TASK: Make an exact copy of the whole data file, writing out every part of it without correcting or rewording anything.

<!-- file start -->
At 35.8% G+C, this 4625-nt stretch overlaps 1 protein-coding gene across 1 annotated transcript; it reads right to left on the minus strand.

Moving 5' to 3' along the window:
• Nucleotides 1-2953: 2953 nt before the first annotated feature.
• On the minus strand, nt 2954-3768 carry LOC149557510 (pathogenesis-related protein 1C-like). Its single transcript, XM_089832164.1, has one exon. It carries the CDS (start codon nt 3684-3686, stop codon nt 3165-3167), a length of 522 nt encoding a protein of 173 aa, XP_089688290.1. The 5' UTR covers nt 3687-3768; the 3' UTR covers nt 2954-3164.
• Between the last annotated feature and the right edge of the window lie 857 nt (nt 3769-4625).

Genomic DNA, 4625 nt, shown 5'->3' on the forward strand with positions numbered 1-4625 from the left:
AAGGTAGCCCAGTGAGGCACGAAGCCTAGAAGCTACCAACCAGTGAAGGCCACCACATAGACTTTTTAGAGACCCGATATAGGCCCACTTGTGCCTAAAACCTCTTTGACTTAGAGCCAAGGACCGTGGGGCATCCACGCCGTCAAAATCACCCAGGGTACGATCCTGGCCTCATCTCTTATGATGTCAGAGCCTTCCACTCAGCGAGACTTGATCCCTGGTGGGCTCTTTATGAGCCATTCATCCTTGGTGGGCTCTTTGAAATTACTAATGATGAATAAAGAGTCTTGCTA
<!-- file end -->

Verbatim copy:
At 35.8% G+C, this 4625-nt stretch overlaps 1 protein-coding gene across 1 annotated transcript; it reads right to left on the minus strand.

Moving 5' to 3' along the window:
• Nucleotides 1-2953: 2953 nt before the first annotated feature.
• On the minus strand, nt 2954-3768 carry LOC149557510 (pathogenesis-related protein 1C-like). Its single transcript, XM_089832164.1, has one exon. It carries the CDS (start codon nt 3684-3686, stop codon nt 3165-3167), a length of 522 nt encoding a protein of 173 aa, XP_089688290.1. The 5' UTR covers nt 3687-3768; the 3' UTR covers nt 2954-3164.
• Between the last annotated feature and the right edge of the window lie 857 nt (nt 3769-4625).

Genomic DNA, 4625 nt, shown 5'->3' on the forward strand with positions numbered 1-4625 from the left:
AAGGTAGCCCAGTGAGGCACGAAGCCTAGAAGCTACCAACCAGTGAAGGCCACCACATAGACTTTTTAGAGACCCGATATAGGCCCACTTGTGCCTAAAACCTCTTTGACTTAGAGCCAAGGACCGTGGGGCATCCACGCCGTCAAAATCACCCAGGGTACGATCCTGGCCTCATCTCTTATGATGTCAGAGCCTTCCACTCAGCGAGACTTGATCCCTGGTGGGCTCTTTATGAGCCATTCATCCTTGGTGGGCTCTTTGAAATTACTAATGATGAATAAAGAGTCTTGCTA